Debunking Credit Score Myths
While the Internet provides various information sources on how to be financially responsible and stable, it tends to be misleading at times. Do not let inaccurate information about credit scores mislead you. Discussed below are the myths about credit scores with their corresponding facts.
Myth: Making enough money is a prerequisite to paving a good credit score.
Fact: Although people with more money or valuable assets tend to have higher credit scores, your income has little effect on your credit score. It is possible for high-income earners to borrow above their limits and take credit to pay for items instead of using their existing funds. You can improve your credit score, regardless of your wealth, in various ways. They include keeping your oldest credit card open, monitoring your credit report and paying down debts.
Myth: All credit cards are the same as far as credit ratings are concerned.
Fact: It is false to say that credit cards such as an American Express card, a visa card or a department store card are the same. Cards offered by retailers are of a higher risk than those provided by banks. Continually using these cards could negatively affect your existing credit score especially if you default on paying any debts.
Myth: Paying off your collection account will immediately help clear your credit score.
Fact: While it is a wise idea to pay off a collection account, doing so will not help eliminate it from your credit report. The account will remain in the report for about seven years and form an essential aspect of your credit score. Provided that you are up to date on your credit card and mortgage payments, the account will probably not harm your score drastically.
Myth: A small parking ticket fine will not show up in your credit report
Fact: A fine as little as $6 imposed for failing to pay a parking ticket can lower your credit score by about 50 to 100 points. The same applies to utility bills and library-card fines among other minuscule fines. You will be okay once you pay them before a debt collection agency gets hold of your debt information. Expect also to get reminders for the due fines.
Myth: Paying cash for everything would guarantee you an excellent credit score
Fact: Credit card issuers usually consider clients without credit cards or any form of debt as high-risk ones. They are likely to consider clients with existing cards and proof of responsible debt payments for credit cards. CRAs (credit rating agencies) also expect to see your history of settling your credit obligations on time rather than having none.
Which Ways Can Credit Scoring Help You?
Credit scores present lenders a fast yet objective means for measuring your credit risk. Before lenders started using them, loan underwriting processes used to be slow, unfairly biased and inconsistent. Ever since they were established, the following became possible:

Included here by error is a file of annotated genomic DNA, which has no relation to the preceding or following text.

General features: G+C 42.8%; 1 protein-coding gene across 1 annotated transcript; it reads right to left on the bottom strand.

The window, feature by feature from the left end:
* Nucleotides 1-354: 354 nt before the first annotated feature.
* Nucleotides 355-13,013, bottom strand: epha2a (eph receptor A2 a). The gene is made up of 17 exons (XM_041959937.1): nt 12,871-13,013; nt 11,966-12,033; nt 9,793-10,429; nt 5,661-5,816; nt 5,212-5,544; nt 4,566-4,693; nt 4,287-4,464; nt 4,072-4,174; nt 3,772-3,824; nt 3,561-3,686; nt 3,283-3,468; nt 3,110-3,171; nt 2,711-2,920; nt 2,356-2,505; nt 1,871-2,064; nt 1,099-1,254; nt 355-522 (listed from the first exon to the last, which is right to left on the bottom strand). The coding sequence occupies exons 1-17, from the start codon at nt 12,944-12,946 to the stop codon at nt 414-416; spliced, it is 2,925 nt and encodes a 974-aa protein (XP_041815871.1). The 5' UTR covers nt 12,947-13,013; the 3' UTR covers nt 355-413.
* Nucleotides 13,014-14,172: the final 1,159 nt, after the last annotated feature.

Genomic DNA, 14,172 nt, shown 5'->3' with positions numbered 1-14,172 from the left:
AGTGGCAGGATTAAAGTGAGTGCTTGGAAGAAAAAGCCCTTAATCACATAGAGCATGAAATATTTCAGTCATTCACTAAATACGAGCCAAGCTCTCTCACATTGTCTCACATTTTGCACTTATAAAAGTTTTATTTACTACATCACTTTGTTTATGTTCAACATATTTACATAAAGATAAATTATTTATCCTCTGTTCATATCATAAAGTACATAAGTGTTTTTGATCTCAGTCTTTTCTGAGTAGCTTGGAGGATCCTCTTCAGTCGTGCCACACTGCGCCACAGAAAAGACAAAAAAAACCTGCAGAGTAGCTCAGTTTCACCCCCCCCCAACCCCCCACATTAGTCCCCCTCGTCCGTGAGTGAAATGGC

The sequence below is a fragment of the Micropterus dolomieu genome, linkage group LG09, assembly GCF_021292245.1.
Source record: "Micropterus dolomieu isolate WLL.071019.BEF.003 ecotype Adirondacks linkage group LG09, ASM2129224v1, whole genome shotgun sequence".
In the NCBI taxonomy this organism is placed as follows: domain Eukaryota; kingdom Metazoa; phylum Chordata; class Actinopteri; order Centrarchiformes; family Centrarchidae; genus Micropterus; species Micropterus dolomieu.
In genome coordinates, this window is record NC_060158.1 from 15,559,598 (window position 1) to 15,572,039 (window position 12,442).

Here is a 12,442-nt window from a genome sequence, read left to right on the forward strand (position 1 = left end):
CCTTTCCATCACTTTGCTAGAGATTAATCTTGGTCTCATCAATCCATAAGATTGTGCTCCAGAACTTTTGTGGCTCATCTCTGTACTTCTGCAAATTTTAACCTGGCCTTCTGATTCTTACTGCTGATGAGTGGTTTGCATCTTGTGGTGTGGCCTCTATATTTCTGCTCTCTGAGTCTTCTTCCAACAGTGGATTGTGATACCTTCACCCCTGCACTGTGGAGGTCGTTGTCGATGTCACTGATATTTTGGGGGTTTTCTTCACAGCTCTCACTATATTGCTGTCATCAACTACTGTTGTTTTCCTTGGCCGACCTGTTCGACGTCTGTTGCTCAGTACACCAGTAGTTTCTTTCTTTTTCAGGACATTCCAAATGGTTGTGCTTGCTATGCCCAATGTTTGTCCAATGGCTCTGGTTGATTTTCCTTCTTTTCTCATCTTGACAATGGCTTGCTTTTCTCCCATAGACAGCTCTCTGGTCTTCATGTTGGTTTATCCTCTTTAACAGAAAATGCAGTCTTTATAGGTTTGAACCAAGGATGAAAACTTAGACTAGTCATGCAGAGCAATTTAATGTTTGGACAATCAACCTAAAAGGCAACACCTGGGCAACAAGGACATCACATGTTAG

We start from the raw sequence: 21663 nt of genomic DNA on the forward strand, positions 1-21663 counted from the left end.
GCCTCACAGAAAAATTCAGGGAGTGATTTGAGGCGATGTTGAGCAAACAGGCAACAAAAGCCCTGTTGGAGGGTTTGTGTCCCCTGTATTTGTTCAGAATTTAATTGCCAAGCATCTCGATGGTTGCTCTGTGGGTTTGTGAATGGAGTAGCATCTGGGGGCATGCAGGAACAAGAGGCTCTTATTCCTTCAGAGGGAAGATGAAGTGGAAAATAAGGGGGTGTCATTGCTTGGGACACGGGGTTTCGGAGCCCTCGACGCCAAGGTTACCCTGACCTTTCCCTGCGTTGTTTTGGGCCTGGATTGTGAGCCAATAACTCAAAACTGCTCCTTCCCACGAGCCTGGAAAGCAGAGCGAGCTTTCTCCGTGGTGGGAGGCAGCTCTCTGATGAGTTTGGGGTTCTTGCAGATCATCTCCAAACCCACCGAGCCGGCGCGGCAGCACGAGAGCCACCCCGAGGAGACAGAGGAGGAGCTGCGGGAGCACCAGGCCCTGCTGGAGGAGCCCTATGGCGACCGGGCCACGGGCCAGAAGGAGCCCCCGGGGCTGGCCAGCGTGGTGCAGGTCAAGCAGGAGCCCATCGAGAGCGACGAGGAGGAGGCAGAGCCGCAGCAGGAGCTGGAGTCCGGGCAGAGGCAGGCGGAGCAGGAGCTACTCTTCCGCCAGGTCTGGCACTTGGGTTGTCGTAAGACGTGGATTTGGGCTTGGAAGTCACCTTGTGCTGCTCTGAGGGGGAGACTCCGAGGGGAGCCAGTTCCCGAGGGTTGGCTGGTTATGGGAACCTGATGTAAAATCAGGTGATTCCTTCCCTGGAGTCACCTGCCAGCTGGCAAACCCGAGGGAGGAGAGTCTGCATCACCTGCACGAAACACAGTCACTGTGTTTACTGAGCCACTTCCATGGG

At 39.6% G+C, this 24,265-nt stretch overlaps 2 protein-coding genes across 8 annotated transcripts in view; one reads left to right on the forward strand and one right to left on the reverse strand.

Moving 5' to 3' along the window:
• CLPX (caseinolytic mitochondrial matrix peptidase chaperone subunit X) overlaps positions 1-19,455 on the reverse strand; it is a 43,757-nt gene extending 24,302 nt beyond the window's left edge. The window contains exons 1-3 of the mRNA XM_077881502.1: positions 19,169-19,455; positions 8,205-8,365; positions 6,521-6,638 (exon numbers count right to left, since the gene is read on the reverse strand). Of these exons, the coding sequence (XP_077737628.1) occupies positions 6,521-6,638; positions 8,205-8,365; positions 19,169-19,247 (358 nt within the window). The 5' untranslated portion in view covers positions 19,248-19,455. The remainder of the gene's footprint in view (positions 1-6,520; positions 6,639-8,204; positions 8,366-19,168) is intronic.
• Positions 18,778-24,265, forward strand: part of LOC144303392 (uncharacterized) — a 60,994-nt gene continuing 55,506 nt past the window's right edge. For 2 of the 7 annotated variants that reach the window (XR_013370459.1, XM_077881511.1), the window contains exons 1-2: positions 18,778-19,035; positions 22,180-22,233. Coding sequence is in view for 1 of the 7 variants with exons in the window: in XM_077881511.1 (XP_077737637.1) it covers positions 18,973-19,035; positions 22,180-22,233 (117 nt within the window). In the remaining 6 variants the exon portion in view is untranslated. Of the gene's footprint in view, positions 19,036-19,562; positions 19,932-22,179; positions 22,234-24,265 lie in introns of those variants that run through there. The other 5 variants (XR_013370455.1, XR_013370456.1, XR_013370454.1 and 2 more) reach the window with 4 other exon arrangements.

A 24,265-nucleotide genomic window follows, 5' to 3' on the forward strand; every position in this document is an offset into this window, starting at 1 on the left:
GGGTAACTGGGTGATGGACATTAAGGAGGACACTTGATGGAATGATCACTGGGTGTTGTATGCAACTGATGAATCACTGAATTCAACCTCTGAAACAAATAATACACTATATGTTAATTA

Fast Access to Loans
Since your credit score can be generated almost instantaneously, lenders get the chance to speed up their loan approvals. Most credit decisions made these days take fewer minutes and are fairer. Lenders rely on the scores to focus on facts related to your credit risk instead of judging you based on their sentiments. Credit scoring also makes it possible for internet sites and retail stores to make credit decisions instantly.
More Credit is Available to Borrowers
With credit scoring, lenders get more precise and consistent information needed to base credit decisions. They can also identify clients with the potential to settle debts faster. They gain the confidence to make credit more accessible as they are aware of the risks associated with their actions. Even clients with lower scores can benefit from lending solutions geared to their credit risk levels.
Past Credit Mistakes Count for Less
With credit scoring, your past credit mistakes will fade in a short time provided that you are maintaining good payment patterns. Instead of being turned down when trying to for a loan, you may get affordable rates on loans. Credit scoring helps to weigh your good and bad credit-related information in your credit report.
Get an Affordable Loan Today Irrespective of Your Credit Score From a Lender Near Me
Do you suddenly need money to make payments on school tuition, a medical bill or any other emergency? Are you in need of the loan but your credit score will not allow you to get it from traditional lenders? At Money Lender Loans, we believe that credit (whether bad or good) cannot prevent you from getting a loan from us. We have the ideal lending solution designed to meet your credit needs.
Depending on your emergency or need, we can give you the financial support you need to cope with whatever you are going through. Money Lender Loans operates as a direct lender with competitive rates and fees. We help clients across Orange County, CA, enjoy our fast loan approvals and closings. Contact us today at 949-409-4372 for a quote regarding the type of loan you need.